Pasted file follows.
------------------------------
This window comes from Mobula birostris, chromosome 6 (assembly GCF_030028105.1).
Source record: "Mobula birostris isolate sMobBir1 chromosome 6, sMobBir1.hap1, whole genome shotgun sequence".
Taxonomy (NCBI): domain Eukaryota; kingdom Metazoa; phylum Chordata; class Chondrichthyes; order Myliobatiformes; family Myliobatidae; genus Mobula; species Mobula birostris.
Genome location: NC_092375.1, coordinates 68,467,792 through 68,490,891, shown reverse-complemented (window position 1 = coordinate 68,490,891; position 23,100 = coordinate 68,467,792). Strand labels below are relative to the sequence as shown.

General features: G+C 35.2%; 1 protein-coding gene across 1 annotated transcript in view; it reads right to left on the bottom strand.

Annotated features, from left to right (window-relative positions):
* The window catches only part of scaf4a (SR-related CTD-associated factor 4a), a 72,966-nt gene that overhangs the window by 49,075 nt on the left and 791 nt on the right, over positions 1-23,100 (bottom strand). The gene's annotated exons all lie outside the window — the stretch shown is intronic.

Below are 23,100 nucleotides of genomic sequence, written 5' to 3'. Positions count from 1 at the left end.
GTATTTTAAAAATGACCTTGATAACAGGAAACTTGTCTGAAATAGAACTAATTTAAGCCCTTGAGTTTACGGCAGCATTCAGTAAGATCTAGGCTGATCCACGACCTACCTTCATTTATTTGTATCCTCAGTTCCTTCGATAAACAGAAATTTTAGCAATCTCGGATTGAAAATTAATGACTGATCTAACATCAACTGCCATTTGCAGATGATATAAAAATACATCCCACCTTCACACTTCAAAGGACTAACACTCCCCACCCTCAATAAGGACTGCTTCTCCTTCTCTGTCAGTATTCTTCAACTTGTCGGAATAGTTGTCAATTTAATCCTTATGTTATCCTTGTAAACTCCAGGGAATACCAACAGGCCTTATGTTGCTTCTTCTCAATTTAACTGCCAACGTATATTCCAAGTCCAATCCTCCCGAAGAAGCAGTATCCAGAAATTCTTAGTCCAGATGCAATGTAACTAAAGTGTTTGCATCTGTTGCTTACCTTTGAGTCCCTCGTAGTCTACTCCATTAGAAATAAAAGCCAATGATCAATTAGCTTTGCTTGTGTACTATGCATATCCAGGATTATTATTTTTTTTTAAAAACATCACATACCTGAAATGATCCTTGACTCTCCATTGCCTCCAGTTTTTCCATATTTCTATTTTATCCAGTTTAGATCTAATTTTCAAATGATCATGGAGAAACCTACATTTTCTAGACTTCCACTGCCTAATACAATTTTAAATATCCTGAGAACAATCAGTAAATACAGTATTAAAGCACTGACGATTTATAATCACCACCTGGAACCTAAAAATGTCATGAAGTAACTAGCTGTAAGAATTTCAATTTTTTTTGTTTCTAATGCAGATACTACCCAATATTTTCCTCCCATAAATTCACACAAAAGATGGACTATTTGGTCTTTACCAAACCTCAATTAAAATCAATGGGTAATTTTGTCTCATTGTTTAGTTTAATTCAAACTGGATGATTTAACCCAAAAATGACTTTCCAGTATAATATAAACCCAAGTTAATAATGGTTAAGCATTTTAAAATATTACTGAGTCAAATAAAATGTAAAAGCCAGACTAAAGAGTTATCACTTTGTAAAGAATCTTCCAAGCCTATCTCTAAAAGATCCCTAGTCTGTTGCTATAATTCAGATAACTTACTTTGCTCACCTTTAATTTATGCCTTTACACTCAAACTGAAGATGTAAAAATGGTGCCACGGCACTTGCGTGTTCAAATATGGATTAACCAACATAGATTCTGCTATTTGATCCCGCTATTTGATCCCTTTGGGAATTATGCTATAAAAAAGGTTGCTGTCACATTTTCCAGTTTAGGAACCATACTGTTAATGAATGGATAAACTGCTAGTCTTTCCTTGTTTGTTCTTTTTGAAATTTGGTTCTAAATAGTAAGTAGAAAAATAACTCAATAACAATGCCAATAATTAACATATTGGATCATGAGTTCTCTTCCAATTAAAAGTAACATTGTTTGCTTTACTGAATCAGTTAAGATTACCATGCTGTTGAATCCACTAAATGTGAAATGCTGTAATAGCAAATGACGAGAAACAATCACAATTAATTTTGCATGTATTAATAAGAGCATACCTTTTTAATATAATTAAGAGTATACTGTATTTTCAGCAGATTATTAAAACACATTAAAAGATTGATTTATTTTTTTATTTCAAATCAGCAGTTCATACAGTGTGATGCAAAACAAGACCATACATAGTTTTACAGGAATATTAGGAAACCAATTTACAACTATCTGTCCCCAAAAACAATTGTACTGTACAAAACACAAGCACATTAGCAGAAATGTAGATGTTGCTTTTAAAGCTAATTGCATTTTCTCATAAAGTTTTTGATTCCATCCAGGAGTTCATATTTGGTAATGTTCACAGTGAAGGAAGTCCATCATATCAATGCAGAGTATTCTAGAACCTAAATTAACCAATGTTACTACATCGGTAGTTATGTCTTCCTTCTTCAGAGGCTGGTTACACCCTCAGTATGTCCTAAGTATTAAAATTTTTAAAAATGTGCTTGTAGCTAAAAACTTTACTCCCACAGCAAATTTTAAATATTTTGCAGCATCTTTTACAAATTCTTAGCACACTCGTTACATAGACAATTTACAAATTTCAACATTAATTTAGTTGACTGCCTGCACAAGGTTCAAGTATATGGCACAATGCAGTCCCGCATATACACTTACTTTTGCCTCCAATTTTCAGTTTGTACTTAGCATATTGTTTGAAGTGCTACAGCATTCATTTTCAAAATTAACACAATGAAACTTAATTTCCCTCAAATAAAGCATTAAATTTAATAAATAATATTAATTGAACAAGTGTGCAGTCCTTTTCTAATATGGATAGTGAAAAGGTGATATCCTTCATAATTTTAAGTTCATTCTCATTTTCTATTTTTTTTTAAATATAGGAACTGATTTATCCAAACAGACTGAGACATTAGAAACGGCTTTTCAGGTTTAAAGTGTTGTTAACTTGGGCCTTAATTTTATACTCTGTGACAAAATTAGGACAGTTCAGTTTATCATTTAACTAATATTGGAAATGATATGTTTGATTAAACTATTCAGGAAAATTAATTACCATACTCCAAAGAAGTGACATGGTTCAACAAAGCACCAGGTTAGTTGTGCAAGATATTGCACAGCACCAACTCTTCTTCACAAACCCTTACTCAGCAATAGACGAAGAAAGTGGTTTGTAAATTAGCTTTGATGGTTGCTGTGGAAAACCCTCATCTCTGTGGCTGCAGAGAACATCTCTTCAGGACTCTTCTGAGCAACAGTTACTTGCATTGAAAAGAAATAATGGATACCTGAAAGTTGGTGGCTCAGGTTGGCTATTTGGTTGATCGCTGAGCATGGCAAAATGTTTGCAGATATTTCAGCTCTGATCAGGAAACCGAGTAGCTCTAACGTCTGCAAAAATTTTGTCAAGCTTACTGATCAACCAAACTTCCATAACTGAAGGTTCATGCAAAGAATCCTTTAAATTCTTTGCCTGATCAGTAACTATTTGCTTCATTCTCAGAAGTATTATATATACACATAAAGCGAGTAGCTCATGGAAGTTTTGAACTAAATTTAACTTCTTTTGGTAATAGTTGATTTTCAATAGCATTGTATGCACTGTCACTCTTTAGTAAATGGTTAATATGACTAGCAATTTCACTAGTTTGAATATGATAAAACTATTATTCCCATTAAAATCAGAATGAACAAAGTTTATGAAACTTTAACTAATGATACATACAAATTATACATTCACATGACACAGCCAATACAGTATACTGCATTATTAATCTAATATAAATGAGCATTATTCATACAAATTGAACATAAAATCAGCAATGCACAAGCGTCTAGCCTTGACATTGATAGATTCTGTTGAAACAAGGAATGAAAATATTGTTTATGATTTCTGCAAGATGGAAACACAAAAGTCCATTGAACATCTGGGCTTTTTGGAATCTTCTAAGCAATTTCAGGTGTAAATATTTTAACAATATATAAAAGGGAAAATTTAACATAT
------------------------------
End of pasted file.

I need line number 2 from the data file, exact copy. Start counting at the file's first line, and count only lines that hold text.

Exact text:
Source record: "Mobula birostris isolate sMobBir1 chromosome 6, sMobBir1.hap1, whole genome shotgun sequence".